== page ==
Kenyan Men’s Perceptions of Family Planning Use in the Context of Changing Gender Relations

Mellissa Withers, University of California, Los Angeles
Shari L. Dworkin, University of California, San Francisco
Jennifer M Zakaras, University of California, San Francisco
Maricianah Onono, Kenya Medical Research Institute (KEMRI)
Beryl Oyier, Kenya Medical Research Institute (KEMRI)
Craig R. Cohen, University of California, San Francisco
Elizabeth A. Bukusi, Kenya Medical Research Institute (KEMRI)
Sara J Newmann, University of California, San Francisco

INTRODUCTION: Disapproval from men is a major obstacle to family planning (FP) use among women in sub-Saharan Africa. METHODS: We explored men’s perspectives of gender roles and norms as they pertain to FP. Twelve focus group discussions were held with married men (n=106) in Nyanza Province, Kenya. RESULTS: Men felt that shifting gender relations made the definitions of manhood more tenuous than ever. Fears about women’s increased sexual freedom as a result of FP were amplified by men’s perception of eroding decision-making dominance within the household. Women’s FP use was seen as another way in which male authority was being undermined. DISCUSSION: To increase male support of FP, healthcare providers could highlight FP’s positive implications for men, such as the financial benefits of smaller families. Increased FP education for men could help dispel misconceptions. Community leaders and male outreach workers could serve as role models to promote male FP involvement.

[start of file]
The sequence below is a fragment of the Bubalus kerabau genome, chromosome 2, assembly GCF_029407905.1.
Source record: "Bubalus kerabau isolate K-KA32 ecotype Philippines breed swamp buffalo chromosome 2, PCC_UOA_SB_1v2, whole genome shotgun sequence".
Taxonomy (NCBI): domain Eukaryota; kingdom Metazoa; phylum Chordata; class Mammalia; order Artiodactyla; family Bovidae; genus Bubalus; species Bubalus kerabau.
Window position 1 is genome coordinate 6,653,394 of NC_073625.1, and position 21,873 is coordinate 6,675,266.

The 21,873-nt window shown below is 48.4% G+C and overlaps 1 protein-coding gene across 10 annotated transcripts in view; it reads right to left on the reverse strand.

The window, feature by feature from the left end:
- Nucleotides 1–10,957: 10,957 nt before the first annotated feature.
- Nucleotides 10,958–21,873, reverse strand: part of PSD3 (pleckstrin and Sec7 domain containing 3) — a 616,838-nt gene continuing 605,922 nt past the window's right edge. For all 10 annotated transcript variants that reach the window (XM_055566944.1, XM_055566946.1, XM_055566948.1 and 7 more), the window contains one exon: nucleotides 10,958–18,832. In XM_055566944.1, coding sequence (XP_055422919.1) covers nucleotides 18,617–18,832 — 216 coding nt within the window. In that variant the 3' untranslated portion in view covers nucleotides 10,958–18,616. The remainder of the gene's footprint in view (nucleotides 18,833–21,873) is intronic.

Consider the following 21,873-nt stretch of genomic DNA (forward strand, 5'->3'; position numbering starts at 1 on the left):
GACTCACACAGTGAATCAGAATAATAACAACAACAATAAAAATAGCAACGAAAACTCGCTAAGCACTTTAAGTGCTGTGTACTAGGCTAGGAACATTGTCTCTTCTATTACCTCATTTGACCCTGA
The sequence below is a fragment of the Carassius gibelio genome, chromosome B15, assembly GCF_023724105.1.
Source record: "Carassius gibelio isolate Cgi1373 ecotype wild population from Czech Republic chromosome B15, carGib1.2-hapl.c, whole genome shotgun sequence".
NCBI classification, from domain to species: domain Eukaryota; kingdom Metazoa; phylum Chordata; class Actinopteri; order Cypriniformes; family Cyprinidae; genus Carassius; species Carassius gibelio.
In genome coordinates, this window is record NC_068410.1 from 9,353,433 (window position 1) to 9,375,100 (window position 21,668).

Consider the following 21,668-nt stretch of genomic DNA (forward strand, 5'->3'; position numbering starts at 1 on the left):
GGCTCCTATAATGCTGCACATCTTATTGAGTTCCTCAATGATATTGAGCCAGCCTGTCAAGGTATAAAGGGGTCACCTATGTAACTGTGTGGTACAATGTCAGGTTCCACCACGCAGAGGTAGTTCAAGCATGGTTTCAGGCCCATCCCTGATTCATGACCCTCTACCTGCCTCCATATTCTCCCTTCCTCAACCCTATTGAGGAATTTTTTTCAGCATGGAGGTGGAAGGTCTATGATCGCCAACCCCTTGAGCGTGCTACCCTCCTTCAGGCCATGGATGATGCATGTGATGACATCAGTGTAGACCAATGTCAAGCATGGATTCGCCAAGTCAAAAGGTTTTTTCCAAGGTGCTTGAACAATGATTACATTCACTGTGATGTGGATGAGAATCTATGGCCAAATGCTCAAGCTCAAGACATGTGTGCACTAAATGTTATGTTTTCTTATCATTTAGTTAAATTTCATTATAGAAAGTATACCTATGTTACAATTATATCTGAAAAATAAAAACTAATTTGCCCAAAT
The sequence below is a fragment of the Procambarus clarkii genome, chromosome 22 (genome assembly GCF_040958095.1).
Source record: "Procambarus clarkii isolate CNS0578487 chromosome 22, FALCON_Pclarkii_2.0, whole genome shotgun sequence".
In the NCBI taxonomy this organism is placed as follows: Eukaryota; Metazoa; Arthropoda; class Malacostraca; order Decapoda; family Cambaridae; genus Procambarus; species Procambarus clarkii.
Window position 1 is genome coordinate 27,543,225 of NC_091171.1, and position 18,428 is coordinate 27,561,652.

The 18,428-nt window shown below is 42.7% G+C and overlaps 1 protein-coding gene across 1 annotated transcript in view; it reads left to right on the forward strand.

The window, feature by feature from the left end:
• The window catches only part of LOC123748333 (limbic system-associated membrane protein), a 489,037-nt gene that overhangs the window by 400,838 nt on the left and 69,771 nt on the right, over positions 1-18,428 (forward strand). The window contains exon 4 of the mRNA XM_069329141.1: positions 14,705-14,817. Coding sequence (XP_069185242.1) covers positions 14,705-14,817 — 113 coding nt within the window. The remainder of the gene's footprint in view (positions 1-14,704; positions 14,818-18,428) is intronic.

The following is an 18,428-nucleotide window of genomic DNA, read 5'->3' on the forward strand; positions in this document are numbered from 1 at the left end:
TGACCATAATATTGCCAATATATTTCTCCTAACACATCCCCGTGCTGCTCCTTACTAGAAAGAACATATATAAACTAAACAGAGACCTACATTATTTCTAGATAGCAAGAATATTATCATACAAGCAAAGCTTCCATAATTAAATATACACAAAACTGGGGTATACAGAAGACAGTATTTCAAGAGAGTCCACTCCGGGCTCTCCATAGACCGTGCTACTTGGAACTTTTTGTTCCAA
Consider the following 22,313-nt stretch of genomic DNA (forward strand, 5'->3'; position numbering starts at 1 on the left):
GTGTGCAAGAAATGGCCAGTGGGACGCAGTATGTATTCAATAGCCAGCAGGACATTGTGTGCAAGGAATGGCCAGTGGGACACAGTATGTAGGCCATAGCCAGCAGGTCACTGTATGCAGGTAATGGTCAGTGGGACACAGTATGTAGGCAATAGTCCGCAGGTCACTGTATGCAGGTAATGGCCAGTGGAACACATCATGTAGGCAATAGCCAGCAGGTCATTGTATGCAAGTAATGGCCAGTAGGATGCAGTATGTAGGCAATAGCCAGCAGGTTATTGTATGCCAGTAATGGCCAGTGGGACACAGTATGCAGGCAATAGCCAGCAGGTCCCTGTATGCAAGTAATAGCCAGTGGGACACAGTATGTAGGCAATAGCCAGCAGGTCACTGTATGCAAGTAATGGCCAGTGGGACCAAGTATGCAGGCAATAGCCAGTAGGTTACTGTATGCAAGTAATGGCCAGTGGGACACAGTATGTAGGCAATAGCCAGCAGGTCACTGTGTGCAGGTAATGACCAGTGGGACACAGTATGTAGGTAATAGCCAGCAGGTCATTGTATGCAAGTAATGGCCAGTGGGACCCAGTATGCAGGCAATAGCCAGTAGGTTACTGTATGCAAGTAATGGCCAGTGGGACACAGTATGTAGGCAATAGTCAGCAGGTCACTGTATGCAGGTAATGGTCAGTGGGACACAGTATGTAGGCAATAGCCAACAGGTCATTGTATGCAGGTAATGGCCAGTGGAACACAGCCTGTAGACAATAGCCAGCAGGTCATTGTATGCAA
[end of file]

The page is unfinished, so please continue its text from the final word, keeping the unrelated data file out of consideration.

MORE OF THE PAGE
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Presented in Poster Session 9: Family Planning, Sexual Behavior, and Reproductive Health